We can’t control someone else’s behavior. We can’t control whether they really hear us or not. But we can make the process easier. That is, we can help the other person better understand where we’re coming from by being clear and compassionate. Often we do the opposite: Often we expect others to know what we need. How could they not? Isn’t it obvious? (Usually, it’s not obvious at all.)

Or we stay silent because we fear that by speaking up, we’ll be seen as high-maintenance, unreasonable or rude. If we don’t have much practice asserting ourselves, we might assume that doing so involves being harsh or stern. Or maybe we unwittingly use criticism or blame, which naturally makes the other person anything but receptive to what we have to say.
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Anxiety and Panic

5 More Tips for Navigating a Contentious Divorce

Contentious divorces can do a number on your health and well-being. You might find that you're struggling with symptoms of anxiety and depression or a worsening of these symptoms (if you had anxiety or depression before). You might find that you have very little energy and you’re constantly on edge. Maybe you can’t concentrate either. Maybe everything feels more challenging. Grueling. It’s hard to breathe when you feel like you’re suffocating.

But even during such a chaotic time as a contentious divorce, there are things you can do to improve the situation and to feel better. You can be an advocate for yourself and your family.
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Family

5 Suggestions for Navigating a Contentious Divorce

Any divorce is difficult, even when the split is amicable. After all, divorce is a major transition, and change is tough. When your divorce is contentious, not surprisingly, things are harder. A lot harder.

“People are often caught off guard by the enormity of the divorce experience,” said Krysta Dancy, MA, MFT, a therapist who specializes in working with couples and families in Roseville, Calif.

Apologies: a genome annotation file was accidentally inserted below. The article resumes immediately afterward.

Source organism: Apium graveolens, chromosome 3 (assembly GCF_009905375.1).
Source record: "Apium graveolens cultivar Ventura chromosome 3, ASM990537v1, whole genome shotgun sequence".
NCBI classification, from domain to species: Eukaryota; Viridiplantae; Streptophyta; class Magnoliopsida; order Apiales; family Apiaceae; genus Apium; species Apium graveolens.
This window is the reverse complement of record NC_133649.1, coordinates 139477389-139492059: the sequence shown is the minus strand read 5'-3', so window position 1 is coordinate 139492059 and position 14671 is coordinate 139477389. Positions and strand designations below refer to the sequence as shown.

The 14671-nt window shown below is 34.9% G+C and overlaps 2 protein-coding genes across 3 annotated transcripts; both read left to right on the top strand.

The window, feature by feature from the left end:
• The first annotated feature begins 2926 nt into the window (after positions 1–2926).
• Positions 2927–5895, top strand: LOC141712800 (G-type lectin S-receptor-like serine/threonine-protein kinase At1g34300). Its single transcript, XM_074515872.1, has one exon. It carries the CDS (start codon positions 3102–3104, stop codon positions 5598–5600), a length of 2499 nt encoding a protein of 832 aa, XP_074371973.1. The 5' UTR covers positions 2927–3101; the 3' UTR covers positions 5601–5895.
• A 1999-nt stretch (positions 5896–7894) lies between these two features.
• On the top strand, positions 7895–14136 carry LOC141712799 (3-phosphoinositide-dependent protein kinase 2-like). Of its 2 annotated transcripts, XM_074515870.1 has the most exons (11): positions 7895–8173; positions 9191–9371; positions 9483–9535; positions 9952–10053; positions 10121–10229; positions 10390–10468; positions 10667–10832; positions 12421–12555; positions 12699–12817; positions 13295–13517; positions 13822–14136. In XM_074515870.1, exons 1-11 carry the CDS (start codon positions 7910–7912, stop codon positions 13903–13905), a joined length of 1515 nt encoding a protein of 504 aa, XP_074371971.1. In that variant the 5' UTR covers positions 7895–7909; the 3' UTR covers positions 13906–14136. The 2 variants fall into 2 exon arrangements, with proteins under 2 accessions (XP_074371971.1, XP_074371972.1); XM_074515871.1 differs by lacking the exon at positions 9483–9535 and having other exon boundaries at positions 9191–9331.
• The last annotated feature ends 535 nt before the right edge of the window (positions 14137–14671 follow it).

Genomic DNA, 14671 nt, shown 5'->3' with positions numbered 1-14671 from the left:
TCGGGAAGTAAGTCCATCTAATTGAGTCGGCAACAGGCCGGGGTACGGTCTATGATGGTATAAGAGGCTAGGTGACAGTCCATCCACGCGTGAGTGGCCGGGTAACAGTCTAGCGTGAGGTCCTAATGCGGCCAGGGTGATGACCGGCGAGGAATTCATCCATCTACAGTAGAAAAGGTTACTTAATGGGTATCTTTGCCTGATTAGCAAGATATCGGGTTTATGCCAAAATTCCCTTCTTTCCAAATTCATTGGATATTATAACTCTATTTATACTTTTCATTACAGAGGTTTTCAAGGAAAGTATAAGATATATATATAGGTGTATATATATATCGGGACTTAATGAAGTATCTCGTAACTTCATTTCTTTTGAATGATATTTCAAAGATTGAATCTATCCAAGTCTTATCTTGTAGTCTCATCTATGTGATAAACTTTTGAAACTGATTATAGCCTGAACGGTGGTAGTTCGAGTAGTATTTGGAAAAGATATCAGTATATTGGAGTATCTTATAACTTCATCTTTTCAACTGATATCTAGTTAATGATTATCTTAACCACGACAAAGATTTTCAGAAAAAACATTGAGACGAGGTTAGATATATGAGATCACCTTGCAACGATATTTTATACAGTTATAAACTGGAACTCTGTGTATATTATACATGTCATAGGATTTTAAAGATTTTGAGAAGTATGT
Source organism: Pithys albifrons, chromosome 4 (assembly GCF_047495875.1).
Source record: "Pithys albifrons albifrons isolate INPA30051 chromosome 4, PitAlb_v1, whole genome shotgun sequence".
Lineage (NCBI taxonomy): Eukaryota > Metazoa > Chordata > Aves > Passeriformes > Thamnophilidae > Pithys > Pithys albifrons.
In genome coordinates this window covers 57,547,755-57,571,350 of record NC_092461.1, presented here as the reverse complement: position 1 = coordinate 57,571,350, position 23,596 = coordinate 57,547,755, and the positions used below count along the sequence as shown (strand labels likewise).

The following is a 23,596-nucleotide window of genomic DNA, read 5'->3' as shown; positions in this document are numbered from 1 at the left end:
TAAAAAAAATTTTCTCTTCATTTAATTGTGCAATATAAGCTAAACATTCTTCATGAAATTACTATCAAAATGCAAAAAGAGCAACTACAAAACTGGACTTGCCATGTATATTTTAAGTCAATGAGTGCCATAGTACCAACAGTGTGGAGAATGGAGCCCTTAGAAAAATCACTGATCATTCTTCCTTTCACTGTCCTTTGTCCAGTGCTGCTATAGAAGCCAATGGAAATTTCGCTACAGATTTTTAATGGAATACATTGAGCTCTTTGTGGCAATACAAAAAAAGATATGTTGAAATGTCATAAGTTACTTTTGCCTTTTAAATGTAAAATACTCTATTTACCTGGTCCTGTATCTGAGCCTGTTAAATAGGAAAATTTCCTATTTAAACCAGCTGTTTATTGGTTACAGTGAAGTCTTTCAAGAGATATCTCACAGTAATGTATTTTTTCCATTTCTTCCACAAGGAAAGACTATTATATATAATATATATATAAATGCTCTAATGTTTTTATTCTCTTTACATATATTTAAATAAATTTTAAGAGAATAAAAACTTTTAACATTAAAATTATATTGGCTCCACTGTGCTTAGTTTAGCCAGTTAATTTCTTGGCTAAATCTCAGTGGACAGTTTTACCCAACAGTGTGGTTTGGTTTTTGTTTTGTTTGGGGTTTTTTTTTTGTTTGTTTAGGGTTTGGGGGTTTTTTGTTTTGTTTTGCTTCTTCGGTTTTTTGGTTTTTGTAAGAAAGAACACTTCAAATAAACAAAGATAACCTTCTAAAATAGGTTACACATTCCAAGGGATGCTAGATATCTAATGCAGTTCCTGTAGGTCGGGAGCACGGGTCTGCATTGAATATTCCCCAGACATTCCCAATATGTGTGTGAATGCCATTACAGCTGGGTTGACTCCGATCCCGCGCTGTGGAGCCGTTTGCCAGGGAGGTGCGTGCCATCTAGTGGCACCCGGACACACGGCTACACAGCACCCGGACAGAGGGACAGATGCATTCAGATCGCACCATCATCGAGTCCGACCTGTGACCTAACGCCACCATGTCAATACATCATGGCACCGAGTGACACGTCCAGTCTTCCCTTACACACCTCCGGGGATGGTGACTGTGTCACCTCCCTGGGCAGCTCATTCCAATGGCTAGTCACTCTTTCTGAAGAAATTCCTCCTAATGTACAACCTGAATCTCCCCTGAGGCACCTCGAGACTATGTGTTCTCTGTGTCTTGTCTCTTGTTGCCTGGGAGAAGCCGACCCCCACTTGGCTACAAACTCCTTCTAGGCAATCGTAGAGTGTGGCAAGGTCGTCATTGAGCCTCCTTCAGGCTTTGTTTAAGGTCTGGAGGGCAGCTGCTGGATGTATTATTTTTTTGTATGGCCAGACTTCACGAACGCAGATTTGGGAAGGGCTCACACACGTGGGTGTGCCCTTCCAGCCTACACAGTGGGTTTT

If your marriage was contentious, you probably see your divorce as a relief, so you might feel blindsided when your stress skyrockets. You might feel utterly exhausted, anxious, depressed and unfocused, Dancy said.
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Family

How to Really Get Away on a Family Vacation

It’s summertime, vacation season for many American families. But it’s not always that easy to leave the office, home and other responsibilities behind. While the relaxation experts may have a different view, here are some ways I've found to be effective in leaving it all behind.

Keep things simple.

Vacations are supposed to be restorative, a time to rest, relax and regain your balance and perspective. They’re not meant to be a nonstop schedule of attractions, cramming too many activities into a time that you’ve allocated to be with the family.

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Books

5 Indispensable Parenting Practices

Being a parent is anything but simple or straightforward. Every day is essentially a new adventure. A beautiful, winding, topsy-turvy adventure. What can be a great help along the ride is your approach.

Sometimes, we assume that parenting is about striving for perfection. Or we think we need to be privy to some significant secret. Or we assume that parenting requires natural talents or natural instincts that we don’t have.

But really, parenting is a skill. It’s about learning and practicing.